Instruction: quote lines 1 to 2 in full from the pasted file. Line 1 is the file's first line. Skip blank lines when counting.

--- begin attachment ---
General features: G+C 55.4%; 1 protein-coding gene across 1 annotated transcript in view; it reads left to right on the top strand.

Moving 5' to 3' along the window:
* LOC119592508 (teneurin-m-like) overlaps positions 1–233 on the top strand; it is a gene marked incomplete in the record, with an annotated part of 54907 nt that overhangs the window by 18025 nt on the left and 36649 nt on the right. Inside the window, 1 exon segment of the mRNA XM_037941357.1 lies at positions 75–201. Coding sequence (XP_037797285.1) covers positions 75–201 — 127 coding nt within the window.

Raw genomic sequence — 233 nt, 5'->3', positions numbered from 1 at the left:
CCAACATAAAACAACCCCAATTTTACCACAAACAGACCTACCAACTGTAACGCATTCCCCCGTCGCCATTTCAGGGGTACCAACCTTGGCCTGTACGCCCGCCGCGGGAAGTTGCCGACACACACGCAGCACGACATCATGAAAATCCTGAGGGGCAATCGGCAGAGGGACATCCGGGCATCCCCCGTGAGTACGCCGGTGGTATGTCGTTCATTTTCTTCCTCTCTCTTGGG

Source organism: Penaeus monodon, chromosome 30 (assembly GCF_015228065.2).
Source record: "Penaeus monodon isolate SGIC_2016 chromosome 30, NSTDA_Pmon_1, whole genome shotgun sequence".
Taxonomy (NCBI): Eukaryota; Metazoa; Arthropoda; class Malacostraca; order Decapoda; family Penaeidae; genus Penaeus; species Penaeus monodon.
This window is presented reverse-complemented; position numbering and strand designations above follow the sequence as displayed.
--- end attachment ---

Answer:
General features: G+C 55.4%; 1 protein-coding gene across 1 annotated transcript in view; it reads left to right on the top strand.

Moving 5' to 3' along the window: